Instagram: Business Profiles vs. Personal Profiles

January 23rd, 2018

I’m the type of social media nerd who is willing to try pretty much any new feature announced on the latest app updates, so when Instagram introduced its business profile a couple of years ago, I jumped at the opportunity to give it a try. My own Instagram I use for my blog was immediately switched to a business profile until last summer when users were freaking out over what they deemed was a connection between having a business profile and seeing a drop in engagement.

Looking back, though, I did not see any increase in engagement when I switched back to a personal profile, contrary to popular opinion. Listening to this podcast then convinced me no numbers truly exist to substantiate the claims that business Instagram profiles ruin engagement and numbers, so I switched back to a business profile.

As an author, a blogger, or a publisher, should you have a business profile on Instagram? I would vote yes every time. Here’s why:

My own experience

From my own experience in managing and keeping a close eye on both the Litfuse Instagram account (which was switched over to a business profile when I switched my own profile to a business account) and my own Instagram account, I’ve noticed Instagram engagement is down across the board. That’s in big part thanks to the many algorithm changes that happen every other week (or so it seems), and Instagram’s algorithm has made it increasingly more difficult for anyone—personal or business—to receive engagement and large organic reach numbers like we’ve seen in the past or like when Instagram used to be chronological.

From the research I’ve done online and from my own experience, there is nothing to suggest that having an Instagram business profile will impact your following or engagement negatively. Everyone’s engagement and following has been impacted by the recent algorithm changes within the past two years; the impact has made engagement and growth become a slower process you have to work harder and smarter for. Despite the algorithm difficulties, the Litfuse account has seen steady growth and engagement week after week. The growth is slow, but it is steady. The numbers back up the growth, too, which leads me to my next point. . . .

Business-only features

The best part about having a business profile on Instagram is the analytics section. The analytics show you how old your followers are, where they live, when they’re online daily (broken down into three-hour segments), how many clicks the external link in your profile has received, how many visits your profile has received, how quickly your following is growing, how your organic reach is performing, and more. These analytics are gold, and without utilizing them, you’re really posting blindly. They’re incredibly valuable for making smart, informed choices on when the post, what to post, who your posts should cater to, etc.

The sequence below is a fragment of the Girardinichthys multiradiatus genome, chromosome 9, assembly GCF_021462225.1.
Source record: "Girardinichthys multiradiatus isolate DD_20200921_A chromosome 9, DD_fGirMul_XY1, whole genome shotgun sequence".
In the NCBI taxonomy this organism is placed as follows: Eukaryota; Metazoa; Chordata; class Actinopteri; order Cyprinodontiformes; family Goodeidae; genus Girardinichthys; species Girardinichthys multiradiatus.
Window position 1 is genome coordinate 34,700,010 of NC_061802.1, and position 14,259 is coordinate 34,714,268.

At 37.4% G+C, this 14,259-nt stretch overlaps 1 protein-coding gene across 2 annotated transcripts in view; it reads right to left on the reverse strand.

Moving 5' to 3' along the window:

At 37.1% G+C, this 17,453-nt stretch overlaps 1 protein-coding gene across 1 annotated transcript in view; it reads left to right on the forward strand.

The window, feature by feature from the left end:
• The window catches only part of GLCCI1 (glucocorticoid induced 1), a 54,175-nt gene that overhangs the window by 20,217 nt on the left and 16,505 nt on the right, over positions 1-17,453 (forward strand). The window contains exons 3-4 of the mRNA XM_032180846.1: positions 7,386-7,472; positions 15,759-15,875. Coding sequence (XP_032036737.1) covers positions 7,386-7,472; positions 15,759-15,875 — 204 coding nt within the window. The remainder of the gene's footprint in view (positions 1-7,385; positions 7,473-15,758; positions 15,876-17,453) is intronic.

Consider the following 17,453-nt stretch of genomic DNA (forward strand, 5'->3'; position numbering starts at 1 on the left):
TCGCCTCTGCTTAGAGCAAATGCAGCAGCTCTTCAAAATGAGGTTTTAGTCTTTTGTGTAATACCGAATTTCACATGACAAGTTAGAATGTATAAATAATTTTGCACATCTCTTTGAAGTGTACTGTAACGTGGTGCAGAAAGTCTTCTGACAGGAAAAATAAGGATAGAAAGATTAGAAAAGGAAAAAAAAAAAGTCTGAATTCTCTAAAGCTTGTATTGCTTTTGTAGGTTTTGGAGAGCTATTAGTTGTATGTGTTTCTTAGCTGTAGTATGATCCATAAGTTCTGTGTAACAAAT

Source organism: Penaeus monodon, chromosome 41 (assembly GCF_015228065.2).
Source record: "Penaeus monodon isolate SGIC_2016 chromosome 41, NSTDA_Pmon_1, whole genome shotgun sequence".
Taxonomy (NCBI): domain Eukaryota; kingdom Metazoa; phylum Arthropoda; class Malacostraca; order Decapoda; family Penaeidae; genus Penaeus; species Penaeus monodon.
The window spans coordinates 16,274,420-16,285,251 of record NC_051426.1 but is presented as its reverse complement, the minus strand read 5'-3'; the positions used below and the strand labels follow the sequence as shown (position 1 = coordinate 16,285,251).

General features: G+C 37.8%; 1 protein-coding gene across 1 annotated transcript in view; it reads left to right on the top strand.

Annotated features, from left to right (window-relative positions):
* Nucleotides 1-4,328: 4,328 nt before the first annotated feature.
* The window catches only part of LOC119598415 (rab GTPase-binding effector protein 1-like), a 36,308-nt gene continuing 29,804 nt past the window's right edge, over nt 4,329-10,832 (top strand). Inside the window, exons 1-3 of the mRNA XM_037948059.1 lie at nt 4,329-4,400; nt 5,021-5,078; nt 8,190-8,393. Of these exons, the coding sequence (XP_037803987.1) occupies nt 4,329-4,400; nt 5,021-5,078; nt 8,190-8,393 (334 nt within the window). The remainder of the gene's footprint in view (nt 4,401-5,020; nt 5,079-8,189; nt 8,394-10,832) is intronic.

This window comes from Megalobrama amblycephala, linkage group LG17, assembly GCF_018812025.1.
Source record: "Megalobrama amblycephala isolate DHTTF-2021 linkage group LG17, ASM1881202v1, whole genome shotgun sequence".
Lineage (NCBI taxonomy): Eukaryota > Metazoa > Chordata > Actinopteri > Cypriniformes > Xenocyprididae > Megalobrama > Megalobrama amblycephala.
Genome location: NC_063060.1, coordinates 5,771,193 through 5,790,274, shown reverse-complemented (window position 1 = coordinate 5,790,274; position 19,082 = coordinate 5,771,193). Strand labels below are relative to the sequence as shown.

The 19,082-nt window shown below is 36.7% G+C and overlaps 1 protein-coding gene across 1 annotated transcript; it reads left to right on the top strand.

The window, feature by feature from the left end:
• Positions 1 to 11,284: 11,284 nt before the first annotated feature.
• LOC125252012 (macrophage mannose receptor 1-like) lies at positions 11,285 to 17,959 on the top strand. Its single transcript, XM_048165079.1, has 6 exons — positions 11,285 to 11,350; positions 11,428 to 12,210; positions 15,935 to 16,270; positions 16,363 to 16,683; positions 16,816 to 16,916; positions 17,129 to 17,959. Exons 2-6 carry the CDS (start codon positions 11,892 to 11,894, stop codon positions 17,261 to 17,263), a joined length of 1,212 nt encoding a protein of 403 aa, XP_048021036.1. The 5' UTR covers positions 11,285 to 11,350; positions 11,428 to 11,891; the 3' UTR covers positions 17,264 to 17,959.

Another useful feature is how your profile information section changes when you switch to a business profile. You have the option to add a physical address (great if you’re a small business or entrepreneur trying to drive foot traffic to your store), a phone number (again, great if you’re offering a service of some sort and looking to book business over the phone), or an email address. If you want to make it as easy as possible for your readers to get in touch with you, having that email button front and center for your audience will help.

Advertising

Everyone hates the word advertising when it comes to social media, but it’s a widely-used feature that isn’t going anywhere on any platform, particularly Facebook-owned Instagram. Only business profiles have the opportunity to advertise on Instagram, and advertising on Instagram can be a powerful avenue for driving traffic to your website. Have a new book coming out soon? Now is the time to use advertising, even if you have a small budget, to push people to your website or another retailer to order the book.

As of yet, Instagram has not yet made the algorithmic change to business profiles that Facebook made a few years ago almost to require businesses to advertise to reach more than a small percentage of their audience. It wouldn’t surprise me if we see that switch in the future, but if and when that does happen, what I’ve outlined in this post will definitely apply to Instagram.

Will you be switching to a business profile? Even if your interest is slightly piqued, give it a try! You can always switch back to a personal account if you don’t like your business profile.


Caitlin Israel

{More About Caitlin Israel}

Caitlin (Chick Incubator) works as Litfuse’s director of operations. When she isn’t blogging or on Twitter, she’s at her local coffee shop with her Kindle Fire, browsing Pinterest and reading. @remixher

Find out more about Caitlin at http://litfusegroup.com/about/meet-the-team.
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